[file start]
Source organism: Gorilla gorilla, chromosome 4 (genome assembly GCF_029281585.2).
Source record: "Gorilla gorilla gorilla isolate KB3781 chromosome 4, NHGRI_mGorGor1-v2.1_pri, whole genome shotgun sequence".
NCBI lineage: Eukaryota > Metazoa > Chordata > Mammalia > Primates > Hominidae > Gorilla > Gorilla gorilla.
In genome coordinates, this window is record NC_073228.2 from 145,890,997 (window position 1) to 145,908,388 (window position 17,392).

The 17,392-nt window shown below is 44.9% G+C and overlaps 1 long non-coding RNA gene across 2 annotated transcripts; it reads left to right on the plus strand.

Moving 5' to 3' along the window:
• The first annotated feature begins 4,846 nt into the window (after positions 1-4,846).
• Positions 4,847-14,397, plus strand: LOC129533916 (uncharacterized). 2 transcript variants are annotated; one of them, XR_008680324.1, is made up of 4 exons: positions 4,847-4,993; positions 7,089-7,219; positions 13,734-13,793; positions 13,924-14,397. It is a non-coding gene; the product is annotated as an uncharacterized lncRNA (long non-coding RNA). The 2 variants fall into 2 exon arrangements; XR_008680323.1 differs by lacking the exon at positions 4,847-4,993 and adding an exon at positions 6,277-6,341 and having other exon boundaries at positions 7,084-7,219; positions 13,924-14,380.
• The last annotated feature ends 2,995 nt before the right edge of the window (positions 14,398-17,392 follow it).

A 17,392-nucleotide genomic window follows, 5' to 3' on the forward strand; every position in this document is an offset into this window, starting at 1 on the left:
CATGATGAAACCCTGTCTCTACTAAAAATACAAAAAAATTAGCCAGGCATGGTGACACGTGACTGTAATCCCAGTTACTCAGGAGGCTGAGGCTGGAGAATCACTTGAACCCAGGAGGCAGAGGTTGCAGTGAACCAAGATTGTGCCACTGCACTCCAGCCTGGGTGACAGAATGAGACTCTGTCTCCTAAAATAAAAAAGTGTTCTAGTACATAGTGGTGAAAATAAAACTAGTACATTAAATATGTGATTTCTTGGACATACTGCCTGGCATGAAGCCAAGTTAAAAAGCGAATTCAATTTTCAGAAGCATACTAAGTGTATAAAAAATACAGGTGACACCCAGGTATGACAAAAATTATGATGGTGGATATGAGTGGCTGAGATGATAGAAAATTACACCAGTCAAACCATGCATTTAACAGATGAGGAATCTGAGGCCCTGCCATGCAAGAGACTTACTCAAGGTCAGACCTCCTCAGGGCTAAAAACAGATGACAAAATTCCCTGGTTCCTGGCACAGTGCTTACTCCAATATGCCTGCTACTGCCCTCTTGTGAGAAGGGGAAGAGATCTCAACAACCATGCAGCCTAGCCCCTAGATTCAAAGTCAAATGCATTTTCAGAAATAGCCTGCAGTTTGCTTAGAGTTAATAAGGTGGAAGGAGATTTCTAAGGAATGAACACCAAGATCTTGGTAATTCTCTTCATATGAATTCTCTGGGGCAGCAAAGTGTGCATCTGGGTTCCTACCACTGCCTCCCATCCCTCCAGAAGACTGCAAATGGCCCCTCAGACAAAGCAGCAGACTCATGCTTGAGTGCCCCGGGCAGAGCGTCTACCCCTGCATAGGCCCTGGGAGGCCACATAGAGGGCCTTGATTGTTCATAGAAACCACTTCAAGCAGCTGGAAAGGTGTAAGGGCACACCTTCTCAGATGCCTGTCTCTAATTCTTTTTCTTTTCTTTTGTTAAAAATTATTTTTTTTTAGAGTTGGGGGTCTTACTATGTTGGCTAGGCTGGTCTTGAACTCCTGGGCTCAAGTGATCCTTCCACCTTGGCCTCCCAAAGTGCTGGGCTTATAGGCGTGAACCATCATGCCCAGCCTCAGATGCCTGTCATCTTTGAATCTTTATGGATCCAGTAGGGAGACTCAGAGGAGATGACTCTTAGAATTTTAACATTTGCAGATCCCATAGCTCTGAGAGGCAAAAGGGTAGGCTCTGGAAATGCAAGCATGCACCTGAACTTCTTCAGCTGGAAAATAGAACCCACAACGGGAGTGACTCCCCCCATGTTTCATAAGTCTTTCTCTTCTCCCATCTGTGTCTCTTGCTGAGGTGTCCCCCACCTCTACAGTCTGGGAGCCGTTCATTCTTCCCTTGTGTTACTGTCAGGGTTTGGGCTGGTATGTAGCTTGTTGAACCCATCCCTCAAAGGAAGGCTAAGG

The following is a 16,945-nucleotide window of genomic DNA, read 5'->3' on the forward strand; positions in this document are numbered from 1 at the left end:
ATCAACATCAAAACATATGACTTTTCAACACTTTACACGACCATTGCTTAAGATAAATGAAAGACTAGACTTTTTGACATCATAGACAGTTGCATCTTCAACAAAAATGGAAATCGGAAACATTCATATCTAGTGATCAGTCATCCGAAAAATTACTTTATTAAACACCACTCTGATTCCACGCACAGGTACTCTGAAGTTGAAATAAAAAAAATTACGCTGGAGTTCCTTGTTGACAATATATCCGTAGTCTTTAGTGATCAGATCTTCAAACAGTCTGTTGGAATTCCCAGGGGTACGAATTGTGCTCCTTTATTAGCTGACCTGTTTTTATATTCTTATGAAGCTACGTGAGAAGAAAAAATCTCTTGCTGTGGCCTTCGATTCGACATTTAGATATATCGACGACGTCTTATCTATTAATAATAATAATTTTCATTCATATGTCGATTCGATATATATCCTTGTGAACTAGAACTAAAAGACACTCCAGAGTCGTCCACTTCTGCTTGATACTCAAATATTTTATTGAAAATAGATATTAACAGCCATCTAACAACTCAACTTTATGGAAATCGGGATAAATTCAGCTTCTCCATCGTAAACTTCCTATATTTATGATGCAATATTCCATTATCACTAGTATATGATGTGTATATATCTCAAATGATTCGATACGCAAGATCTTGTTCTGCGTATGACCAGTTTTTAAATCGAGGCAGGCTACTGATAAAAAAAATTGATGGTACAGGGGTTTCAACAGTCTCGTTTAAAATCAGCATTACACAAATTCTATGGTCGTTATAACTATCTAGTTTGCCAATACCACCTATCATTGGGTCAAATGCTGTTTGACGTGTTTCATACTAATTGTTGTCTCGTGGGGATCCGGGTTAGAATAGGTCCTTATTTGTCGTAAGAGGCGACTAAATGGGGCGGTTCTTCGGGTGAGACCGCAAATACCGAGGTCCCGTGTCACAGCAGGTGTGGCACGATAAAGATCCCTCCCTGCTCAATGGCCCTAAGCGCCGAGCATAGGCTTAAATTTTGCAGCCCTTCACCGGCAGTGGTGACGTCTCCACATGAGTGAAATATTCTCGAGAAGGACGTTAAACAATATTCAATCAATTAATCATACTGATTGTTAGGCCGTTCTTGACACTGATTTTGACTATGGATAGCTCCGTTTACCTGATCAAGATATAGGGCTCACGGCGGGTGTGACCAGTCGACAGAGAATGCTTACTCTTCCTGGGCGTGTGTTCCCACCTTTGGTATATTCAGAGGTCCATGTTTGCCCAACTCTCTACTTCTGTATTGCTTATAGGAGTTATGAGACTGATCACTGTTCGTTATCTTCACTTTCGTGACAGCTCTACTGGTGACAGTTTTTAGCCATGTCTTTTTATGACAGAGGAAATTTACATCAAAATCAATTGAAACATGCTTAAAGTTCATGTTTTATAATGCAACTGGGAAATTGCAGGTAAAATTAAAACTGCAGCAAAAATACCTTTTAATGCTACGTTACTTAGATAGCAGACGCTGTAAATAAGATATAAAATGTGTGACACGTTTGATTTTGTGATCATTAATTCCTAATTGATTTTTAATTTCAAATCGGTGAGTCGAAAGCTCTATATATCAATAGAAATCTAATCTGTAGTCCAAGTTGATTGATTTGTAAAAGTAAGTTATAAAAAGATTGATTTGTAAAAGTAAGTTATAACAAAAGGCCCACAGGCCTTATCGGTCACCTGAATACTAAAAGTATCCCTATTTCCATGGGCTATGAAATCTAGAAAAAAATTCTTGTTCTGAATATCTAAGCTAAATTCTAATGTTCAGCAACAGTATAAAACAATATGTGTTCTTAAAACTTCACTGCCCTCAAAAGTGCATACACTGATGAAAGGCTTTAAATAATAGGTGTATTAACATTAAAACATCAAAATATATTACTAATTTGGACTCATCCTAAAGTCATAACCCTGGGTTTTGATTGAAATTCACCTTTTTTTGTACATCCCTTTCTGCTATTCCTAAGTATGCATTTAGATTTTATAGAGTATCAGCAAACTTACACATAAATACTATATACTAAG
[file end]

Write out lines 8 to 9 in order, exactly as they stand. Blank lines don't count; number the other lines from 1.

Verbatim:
• Positions 4,847-14,397, plus strand: LOC129533916 (uncharacterized). 2 transcript variants are annotated; one of them, XR_008680324.1, is made up of 4 exons: positions 4,847-4,993; positions 7,089-7,219; positions 13,734-13,793; positions 13,924-14,397. It is a non-coding gene; the product is annotated as an uncharacterized lncRNA (long non-coding RNA). The 2 variants fall into 2 exon arrangements; XR_008680323.1 differs by lacking the exon at positions 4,847-4,993 and adding an exon at positions 6,277-6,341 and having other exon boundaries at positions 7,084-7,219; positions 13,924-14,380.
• The last annotated feature ends 2,995 nt before the right edge of the window (positions 14,398-17,392 follow it).